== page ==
I’ve used the parts during a 20 days trip around Sweden, Poland, Germany and Denmark without problems. The front bag was absolutely full with food during the whole trip and there were a lot of bumpy roads in the path too. The parts worked great and they are still rock solid. I’ve listed some results from this study below.
1-Interestingly, epoxy doesn’t stick to 3d printed ABS plastic well. So extra holes and negative details that provide holding points for the cured epoxy is mandatory.
2- Covering a 3d printed part is much difficult than simply filling an empty part. It takes a lot of time. In the end this produces a lighter part. And there is certainly a great strength improvement over a 3d printed part without reinforcement. It is easy to see this, comparing a reinforced and non reinforced parts by simply trying to twist them by hand. The reinforced part is absolutely rock solid while the other is not.
3- The second method of reinforcing is much easier and produces a much neater result. There is nearly no need for cleaning after curing. And the produced part is like granite. 🙂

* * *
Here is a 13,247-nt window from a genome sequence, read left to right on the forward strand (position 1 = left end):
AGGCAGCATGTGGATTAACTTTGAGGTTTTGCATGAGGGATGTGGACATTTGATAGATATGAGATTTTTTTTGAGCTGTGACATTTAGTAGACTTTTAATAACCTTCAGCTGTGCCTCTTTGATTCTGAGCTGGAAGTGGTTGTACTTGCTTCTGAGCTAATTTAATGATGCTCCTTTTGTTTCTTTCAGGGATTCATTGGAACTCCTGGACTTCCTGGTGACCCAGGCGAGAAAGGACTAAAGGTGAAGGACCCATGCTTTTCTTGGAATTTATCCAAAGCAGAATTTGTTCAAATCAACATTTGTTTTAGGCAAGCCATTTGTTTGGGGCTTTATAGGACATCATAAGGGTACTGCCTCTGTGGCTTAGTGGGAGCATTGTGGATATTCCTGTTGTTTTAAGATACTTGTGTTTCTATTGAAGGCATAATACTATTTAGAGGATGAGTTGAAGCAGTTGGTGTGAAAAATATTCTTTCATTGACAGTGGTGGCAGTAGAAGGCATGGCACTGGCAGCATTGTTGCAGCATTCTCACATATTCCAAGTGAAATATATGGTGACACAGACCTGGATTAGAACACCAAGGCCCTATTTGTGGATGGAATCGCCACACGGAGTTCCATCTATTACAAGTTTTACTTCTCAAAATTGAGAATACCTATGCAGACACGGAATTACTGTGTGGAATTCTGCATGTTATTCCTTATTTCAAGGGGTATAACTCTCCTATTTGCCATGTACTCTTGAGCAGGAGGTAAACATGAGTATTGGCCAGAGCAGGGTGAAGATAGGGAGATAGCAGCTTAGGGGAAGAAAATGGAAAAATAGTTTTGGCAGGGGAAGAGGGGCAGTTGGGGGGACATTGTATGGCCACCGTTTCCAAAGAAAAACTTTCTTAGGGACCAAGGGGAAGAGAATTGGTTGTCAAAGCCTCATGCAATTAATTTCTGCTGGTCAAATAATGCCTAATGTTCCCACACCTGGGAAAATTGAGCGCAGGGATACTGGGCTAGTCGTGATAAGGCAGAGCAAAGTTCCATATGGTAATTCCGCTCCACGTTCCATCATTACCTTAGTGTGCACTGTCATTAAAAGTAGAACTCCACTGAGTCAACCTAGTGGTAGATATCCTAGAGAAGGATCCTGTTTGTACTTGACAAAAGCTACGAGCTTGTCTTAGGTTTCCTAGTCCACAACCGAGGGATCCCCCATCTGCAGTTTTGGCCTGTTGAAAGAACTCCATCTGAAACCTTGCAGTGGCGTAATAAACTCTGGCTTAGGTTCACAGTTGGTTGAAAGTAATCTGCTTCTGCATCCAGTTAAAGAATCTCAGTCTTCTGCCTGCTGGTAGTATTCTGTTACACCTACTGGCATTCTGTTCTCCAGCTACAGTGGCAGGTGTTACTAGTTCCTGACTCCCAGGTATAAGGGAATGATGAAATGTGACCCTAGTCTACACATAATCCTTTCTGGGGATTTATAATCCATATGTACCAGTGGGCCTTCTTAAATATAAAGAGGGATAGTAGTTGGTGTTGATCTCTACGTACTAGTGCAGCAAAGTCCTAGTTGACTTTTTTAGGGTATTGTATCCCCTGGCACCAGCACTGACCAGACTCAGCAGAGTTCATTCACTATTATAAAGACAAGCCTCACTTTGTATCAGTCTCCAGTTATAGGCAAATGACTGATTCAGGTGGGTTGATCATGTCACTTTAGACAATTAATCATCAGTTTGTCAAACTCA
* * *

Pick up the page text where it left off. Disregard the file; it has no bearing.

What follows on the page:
4- I’ve tried two approaches with different amounts of fiberglass, when handled, they both give the same feeling for strength and solidity. But the one with more fiberglass should be able to bear more weight before breaking I strongly guess.
5- The second design produces a heavier part, as it is completely full with epoxy and fiberglass. Removing the abs plastic parts surrounding the epoxy reduced some weight. But it also changes dimensions of the completed part. So dimensions must be adjusted during design, taking into the change the lack of abs plastic will bring.
6-Grooves and empty spaces can also be put into the design of the second part to prevent epoxy to fill into them, thus creating a lighter part.Pages: 1 2 3 4 5 6 7 8 9 10 11 12